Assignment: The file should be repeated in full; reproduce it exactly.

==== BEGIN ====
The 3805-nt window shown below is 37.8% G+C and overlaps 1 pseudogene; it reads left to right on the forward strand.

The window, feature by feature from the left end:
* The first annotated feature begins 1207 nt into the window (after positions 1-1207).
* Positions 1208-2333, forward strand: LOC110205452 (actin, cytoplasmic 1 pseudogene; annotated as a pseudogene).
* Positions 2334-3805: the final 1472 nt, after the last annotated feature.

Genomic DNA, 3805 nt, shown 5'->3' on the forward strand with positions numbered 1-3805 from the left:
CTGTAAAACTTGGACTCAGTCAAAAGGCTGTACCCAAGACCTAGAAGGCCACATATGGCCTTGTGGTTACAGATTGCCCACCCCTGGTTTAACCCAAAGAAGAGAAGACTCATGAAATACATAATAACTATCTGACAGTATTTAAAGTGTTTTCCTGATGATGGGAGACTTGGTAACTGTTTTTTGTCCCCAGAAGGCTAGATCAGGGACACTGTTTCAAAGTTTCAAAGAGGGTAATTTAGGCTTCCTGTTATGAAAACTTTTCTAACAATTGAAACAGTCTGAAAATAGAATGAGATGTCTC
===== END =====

The 3805-nt window shown below is 37.8% G+C and overlaps 1 pseudogene; it reads left to right on the forward strand.

The window, feature by feature from the left end:
* The first annotated feature begins 1207 nt into the window (after positions 1-1207).
* Positions 1208-2333, forward strand: LOC110205452 (actin, cytoplasmic 1 pseudogene; annotated as a pseudogene).
* Positions 2334-3805: the final 1472 nt, after the last annotated feature.

Genomic DNA, 3805 nt, shown 5'->3' on the forward strand with positions numbered 1-3805 from the left:
CTGTAAAACTTGGACTCAGTCAAAAGGCTGTACCCAAGACCTAGAAGGCCACATATGGCCTTGTGGTTACAGATTGCCCACCCCTGGTTTAACCCAAAGAAGAGAAGACTCATGAAATACATAATAACTATCTGACAGTATTTAAAGTGTTTTCCTGATGATGGGAGACTTGGTAACTGTTTTTTGTCCCCAGAAGGCTAGATCAGGGACACTGTTTCAAAGTTTCAAAGAGGGTAATTTAGGCTTCCTGTTATGAAAACTTTTCTAACAATTGAAACAGTCTGAAAATAGAATGAGATGTCTC